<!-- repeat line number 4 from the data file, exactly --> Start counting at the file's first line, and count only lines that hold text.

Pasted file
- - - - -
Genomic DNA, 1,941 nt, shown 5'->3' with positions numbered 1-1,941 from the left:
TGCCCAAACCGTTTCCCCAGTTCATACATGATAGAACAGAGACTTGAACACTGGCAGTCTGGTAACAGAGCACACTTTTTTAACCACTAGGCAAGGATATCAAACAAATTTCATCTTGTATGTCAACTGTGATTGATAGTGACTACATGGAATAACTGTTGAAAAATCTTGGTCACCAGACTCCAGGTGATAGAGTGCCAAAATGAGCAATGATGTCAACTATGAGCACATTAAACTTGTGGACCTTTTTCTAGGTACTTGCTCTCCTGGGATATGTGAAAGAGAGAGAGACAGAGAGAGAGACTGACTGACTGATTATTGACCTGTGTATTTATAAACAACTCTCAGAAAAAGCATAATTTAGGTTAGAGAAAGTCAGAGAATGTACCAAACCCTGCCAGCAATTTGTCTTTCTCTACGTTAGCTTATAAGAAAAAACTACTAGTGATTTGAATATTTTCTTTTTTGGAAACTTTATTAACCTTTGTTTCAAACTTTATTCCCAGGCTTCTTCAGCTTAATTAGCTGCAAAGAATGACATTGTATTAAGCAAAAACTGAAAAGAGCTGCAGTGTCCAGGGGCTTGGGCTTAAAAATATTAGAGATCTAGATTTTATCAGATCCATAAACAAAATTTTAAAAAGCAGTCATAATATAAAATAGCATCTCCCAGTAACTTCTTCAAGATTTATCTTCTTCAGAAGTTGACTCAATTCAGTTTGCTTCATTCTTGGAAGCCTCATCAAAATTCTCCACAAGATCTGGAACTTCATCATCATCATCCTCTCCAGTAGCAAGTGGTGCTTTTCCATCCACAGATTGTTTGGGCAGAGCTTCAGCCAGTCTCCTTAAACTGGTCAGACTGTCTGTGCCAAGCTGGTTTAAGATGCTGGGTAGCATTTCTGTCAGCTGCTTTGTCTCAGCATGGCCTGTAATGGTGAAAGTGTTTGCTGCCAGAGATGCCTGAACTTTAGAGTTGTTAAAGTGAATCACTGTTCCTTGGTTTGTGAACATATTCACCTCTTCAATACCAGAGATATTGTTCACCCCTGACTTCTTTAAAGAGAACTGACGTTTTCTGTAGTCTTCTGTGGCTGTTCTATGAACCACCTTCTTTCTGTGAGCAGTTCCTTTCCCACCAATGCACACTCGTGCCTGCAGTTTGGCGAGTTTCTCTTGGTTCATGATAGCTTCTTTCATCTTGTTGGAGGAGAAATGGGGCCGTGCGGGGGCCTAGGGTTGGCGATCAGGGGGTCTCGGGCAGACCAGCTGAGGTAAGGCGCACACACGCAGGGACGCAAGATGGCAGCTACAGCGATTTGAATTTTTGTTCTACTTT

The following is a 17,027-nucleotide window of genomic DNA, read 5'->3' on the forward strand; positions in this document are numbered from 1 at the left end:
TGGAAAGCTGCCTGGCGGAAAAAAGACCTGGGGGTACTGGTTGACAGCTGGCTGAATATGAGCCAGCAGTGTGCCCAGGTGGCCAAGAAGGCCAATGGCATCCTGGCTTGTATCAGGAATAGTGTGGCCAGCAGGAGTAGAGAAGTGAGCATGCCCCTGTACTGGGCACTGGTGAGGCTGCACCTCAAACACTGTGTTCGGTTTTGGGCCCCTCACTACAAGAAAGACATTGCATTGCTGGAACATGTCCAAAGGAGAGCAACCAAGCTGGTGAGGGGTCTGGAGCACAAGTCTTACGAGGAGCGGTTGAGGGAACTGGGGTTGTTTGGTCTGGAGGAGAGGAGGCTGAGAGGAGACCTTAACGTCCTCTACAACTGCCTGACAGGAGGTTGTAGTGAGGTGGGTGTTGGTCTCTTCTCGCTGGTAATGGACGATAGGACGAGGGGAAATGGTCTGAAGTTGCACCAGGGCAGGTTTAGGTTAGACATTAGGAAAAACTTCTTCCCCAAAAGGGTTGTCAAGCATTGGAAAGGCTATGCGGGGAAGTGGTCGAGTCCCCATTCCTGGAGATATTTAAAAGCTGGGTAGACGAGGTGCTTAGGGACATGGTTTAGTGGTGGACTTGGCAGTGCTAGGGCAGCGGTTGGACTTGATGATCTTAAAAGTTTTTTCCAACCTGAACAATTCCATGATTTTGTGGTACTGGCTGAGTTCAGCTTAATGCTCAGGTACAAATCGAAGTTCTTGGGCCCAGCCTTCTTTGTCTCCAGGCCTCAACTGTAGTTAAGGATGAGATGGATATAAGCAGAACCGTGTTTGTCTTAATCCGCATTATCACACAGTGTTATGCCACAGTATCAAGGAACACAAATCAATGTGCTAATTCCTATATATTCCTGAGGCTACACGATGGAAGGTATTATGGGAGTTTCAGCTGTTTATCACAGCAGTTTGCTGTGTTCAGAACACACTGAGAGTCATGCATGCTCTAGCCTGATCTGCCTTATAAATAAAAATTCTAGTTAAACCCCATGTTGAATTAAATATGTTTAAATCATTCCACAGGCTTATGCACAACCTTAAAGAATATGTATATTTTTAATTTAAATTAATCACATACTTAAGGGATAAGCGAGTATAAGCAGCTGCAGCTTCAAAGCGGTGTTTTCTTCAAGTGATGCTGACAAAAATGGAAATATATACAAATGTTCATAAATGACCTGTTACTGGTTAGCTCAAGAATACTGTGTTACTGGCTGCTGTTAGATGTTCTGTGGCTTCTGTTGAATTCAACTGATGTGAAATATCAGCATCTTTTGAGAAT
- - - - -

TGGAAAGCTGCCTGGCGGAAAAAAGACCTGGGGGTACTGGTTGACAGCTGGCTGAATATGAGCCAGCAGTGTGCCCAGGTGGCCAAGAAGGCCAATGGCATCCTGGCTTGTATCAGGAATAGTGTGGCCAGCAGGAGTAGAGAAGTGAGCATGCCCCTGTACTGGGCACTGGTGAGGCTGCACCTCAAACACTGTGTTCGGTTTTGGGCCCCTCACTACAAGAAAGACATTGCATTGCTGGAACATGTCCAAAGGAGAGCAACCAAGCTGGTGAGGGGTCTGGAGCACAAGTCTTACGAGGAGCGGTTGAGGGAACTGGGGTTGTTTGGTCTGGAGGAGAGGAGGCTGAGAGGAGACCTTAACGTCCTCTACAACTGCCTGACAGGAGGTTGTAGTGAGGTGGGTGTTGGTCTCTTCTCGCTGGTAATGGACGATAGGACGAGGGGAAATGGTCTGAAGTTGCACCAGGGCAGGTTTAGGTTAGACATTAGGAAAAACTTCTTCCCCAAAAGGGTTGTCAAGCATTGGAAAGGCTATGCGGGGAAGTGGTCGAGTCCCCATTCCTGGAGATATTTAAAAGCTGGGTAGACGAGGTGCTTAGGGACATGGTTTAGTGGTGGACTTGGCAGTGCTAGGGCAGCGGTTGGACTTGATGATCTTAAAAGTTTTTTCCAACCTGAACAATTCCATGATTTTGTGGTACTGGCTGAGTTCAGCTTAATGCTCAGGTACAAATCGAAGTTCTTGGGCCCAGCCTTCTTTGTCTCCAGGCCTCAACTGTAGTTAAGGATGAGATGGATATAAGCAGAACCGTGTTTGTCTTAATCCGCATTATCACACAGTGTTATGCCACAGTATCAAGGAACACAAATCAATGTGCTAATTCCTATATATTCCTGAGGCTACACGATGGAAGGTATTATGGGAGTTTCAGCTGTTTATCACAGCAGTTTGCTGTGTTCAGAACACACTGAGAGTCATGCATGCTCTAGCCTGATCTGCCTTATAAATAAAAATTCTAGTTAAACCCCATGTTGAATTAAATATGTTTAAATCATTCCACAGGCTTATGCACAACCTTAAAGAATATGTATATTTTTAATTTAAATTAATCACATACTTAAGGGATAAGCGAGTATAAGCAGCTGCAGCTTCAAAGCGGTGTTTTCTTCAAGTGATGCTGACAAAAATGGAAATATATACAAATGTTCATAAATGACCTGTTACTGGTTAGCTCAAGAATACTGTGTTACTGGCTGCTGTTAGATGTTCTGTGGCTTCTGTTGAATTCAACTGATGTGAAATATCAGCATCTTTTGAGAAT